alert - warning

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Appendix A: Examples of National-Level Notification Modalities

Information-Sharing ProcessDescription
Biological Incident Notification and Assessment (BINA) ProtocolProvides a consistent means for NSC staff to convene agencies pursuant to the interagency policy process outlined in National Security Memorandum (NSM)-2. This process allows the federal government the ability to rapidly develop a common understanding of an evolving, potentially high-consequence biological incident or threat, allowing for rapid decision-making and coordinated action among agencies and as directed by the President.
BioWatch National Conference CallOccurs within 2 hours of the BioWatch Actionable Result declaration and after the local jurisdictional BioWatch Advisory Committee (BAC) call. It begins with a summary of laboratory testing data and the current local situation by the BAC chair and other local public health, law enforcement, and emergency management representatives to provide situational awareness of follow-on activities and potential requests for assistance from other federal agencies (DHS, HHS CDC, DOJ FBI, EPA, or the Strategic National Stockpile [SNS]). It also provides information regarding the next conference call time.
National Biosurveillance Integration System (NBIS) ProtocolMechanism to bring federal NBIS partners together on a short-notice teleconference to share information on a potentially significant biological incident. It can be initiated at the request of any NBIS partner and is an example of a unique capability of the National Biosurveillance Integration Center (NBIC) that helps enable national biosurveillance integration. The protocol is activated when a situation meets one or more of the threshold criteria and is requested by an NBIS agency.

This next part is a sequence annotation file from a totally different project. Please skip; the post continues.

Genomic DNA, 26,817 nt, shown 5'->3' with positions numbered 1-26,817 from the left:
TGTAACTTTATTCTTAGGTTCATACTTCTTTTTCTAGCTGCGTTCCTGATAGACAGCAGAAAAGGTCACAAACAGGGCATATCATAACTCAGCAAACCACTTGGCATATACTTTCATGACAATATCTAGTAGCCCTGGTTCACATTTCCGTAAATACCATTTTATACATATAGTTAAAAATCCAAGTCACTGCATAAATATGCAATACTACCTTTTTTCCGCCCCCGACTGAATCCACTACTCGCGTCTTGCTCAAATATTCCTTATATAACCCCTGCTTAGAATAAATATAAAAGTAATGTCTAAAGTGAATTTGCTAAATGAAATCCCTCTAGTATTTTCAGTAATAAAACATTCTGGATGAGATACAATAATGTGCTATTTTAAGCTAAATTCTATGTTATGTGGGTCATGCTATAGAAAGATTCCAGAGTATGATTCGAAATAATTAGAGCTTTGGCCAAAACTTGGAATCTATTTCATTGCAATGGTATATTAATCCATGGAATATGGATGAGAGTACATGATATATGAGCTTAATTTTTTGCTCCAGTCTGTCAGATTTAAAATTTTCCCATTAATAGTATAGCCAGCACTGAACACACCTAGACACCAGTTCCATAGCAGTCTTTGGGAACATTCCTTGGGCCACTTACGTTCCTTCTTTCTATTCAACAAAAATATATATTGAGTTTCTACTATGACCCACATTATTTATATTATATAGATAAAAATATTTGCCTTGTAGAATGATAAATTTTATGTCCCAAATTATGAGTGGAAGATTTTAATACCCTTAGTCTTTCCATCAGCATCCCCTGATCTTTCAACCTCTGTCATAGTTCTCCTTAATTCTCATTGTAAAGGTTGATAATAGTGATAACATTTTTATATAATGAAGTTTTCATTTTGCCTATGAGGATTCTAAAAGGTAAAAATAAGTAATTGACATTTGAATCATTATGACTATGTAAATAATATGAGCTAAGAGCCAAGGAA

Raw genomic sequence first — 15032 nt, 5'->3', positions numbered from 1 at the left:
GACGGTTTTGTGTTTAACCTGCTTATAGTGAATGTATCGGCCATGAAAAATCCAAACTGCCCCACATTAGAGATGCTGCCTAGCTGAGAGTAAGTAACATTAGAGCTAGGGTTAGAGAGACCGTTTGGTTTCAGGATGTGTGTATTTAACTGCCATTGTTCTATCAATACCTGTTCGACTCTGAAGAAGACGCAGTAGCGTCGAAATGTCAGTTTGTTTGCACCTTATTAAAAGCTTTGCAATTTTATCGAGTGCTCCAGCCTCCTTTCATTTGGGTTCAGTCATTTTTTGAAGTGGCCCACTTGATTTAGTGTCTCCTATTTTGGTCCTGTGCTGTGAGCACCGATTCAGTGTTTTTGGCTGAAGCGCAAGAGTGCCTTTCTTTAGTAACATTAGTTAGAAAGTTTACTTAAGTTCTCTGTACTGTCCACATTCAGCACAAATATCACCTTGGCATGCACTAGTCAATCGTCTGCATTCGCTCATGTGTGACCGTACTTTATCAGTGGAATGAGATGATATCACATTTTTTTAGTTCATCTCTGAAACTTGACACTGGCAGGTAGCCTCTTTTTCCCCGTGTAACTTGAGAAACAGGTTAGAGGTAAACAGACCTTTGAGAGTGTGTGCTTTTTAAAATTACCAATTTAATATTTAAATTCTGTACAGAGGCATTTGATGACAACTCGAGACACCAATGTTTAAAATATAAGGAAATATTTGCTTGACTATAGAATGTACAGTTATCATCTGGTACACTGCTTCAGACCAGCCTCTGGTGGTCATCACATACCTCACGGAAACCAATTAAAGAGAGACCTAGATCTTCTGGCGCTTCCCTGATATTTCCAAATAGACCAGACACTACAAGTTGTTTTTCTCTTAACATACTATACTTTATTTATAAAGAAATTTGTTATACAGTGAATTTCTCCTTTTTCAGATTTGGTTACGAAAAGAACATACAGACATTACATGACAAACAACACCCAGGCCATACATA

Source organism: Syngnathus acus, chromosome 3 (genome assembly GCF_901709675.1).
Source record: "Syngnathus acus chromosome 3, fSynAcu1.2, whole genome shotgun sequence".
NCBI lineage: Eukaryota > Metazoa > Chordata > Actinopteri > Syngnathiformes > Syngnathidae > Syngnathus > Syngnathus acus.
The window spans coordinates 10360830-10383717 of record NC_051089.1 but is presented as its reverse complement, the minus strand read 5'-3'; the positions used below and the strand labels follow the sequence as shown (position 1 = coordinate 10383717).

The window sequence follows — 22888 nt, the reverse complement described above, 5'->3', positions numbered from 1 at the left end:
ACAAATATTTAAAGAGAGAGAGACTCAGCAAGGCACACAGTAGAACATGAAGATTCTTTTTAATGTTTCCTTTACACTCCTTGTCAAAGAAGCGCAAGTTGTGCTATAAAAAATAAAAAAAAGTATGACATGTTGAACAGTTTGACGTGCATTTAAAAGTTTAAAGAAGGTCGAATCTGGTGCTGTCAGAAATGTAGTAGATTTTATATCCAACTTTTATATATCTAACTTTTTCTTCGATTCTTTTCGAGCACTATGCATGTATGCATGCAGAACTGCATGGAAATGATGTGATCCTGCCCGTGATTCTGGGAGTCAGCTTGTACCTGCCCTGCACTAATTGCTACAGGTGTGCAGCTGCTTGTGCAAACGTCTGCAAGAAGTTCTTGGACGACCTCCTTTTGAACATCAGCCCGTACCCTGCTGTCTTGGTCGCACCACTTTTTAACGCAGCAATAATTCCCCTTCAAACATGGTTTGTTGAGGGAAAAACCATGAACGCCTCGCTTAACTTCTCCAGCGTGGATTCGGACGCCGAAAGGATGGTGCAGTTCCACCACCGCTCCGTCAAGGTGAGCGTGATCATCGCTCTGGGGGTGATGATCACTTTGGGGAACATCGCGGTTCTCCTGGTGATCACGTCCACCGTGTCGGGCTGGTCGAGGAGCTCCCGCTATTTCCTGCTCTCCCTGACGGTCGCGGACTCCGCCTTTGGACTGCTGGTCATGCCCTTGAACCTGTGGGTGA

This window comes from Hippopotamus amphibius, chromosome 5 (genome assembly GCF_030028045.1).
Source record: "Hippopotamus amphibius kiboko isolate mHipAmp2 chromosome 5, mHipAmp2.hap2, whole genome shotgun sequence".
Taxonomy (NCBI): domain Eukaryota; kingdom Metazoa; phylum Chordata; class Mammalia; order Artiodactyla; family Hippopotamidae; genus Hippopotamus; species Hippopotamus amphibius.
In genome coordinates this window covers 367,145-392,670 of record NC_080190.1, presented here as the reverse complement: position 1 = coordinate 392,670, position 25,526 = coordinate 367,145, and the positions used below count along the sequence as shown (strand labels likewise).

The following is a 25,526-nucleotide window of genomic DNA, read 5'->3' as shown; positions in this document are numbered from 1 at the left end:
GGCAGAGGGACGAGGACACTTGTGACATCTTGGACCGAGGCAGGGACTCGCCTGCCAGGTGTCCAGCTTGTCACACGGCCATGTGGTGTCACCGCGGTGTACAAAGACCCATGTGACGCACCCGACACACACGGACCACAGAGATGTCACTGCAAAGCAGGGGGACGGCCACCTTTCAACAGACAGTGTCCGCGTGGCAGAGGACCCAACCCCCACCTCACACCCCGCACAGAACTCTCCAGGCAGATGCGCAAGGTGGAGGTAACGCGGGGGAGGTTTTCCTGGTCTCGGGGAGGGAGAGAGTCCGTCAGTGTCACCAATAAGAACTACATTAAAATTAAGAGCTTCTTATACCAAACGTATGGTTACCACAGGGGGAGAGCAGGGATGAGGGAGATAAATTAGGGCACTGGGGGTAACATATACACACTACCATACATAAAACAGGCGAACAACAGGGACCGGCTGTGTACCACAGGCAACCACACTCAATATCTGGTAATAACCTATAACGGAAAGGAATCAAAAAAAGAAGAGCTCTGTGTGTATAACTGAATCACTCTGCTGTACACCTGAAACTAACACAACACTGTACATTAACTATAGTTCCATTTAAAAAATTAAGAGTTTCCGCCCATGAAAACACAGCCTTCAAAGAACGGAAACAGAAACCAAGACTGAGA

Health Alert Network (HAN)The HHS CDC’s primary method of sharing public health information with public information officers, federal and SLTT-area public health practitioners, clinicians, and public health laboratories. There are jurisdictional HAN programs from 50 states, the District of Columbia, and eight territories, as well as the metropolitan areas of Chicago, Los Angeles, and New York City.
Epidemic Information Exchange (Epi-X)A web-based communications solution for public health professionals. Through Epi-X, HHS CDC officials, state and local health departments, poison control centers, and other public health professionals can access and share preliminary health surveillance information—quickly and securely. Users can also be actively notified of breaking health events as they occur. Key features of Epi-X include unparalleled scientific and editorial support, controlled user access, digital credentials and authentication, rapid outbreak reporting, and peer-to-peer consultation.
Clinician Outreach and Communication Activity (COCA)Provides timely, accurate, and credible information to clinicians related to emergency preparedness and response and emerging public health threats. COCA fosters partnerships with national clinician organizations to strengthen information-sharing networks before, during, and after a public health emergency.
HHS Public Affairs Conference Line (PACL)Provides a conference line to allow telephone connectivity for public affairs staff supporting ESF #8. This conference line allows HHS public affairs personnel to work from dispersed sites during the crisis while receiving guidance or direction or providing information to those who need it.